The central government waived the special agricultural product tax, previously levied at 8% on farmers who produce special products such as fruit, aquatic products and mushrooms.
The tax accounts for a small portion of government revenue but was a heavy financial burdens for farmers, who have suffered consecutive annual falls in their income growth.
Per capita urban income was 2.5 times that of farmers in 1998 but in 2002, the per capita income of urban dwellers was 3.3 times that of farmers.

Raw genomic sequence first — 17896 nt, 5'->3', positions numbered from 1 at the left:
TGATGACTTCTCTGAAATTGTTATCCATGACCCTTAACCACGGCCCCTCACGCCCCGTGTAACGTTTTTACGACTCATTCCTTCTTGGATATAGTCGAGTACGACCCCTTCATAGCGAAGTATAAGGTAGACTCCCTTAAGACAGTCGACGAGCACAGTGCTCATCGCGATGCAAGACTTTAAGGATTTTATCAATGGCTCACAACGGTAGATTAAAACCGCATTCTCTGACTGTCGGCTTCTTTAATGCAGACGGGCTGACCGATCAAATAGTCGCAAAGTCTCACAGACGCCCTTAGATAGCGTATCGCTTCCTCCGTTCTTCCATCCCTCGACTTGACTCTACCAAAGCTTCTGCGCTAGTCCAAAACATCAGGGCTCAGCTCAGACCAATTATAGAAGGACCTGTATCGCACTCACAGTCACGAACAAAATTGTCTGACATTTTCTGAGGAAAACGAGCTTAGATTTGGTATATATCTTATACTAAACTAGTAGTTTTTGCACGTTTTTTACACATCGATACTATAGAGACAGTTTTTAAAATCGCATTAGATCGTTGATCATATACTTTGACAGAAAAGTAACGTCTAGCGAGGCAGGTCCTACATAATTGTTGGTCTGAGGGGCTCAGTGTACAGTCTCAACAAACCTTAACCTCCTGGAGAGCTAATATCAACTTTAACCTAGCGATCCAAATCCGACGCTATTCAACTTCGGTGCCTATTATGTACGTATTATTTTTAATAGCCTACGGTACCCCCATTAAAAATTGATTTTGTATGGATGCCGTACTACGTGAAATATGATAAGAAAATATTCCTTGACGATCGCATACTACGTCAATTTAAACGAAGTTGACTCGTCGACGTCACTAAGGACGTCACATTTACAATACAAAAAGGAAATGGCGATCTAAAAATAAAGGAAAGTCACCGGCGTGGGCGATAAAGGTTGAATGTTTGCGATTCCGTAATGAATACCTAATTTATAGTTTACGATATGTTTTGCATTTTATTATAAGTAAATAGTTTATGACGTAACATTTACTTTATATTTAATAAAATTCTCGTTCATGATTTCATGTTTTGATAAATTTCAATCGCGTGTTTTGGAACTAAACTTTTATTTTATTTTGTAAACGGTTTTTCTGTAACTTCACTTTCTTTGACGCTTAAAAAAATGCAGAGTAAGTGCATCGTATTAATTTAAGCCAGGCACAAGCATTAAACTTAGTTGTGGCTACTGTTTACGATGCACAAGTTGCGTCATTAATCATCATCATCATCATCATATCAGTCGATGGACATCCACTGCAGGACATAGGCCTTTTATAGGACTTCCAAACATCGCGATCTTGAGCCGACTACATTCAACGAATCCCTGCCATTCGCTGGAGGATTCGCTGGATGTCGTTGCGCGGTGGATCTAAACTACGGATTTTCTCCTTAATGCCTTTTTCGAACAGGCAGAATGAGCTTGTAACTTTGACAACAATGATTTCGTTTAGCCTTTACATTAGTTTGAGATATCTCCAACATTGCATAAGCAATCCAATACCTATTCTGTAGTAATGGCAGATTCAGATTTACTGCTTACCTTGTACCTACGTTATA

The government said it would also lower the average agriculture tax rate by one percentage point this year from its current 8.4%.
An increasing number of researchers and economists have been calling for the complete abolition of all agricultural taxes.
In cities, taxes are usually levied on net profits, not costs, but in rural areas the agriculture tax levy is based on production, no matter how much farmers have invested.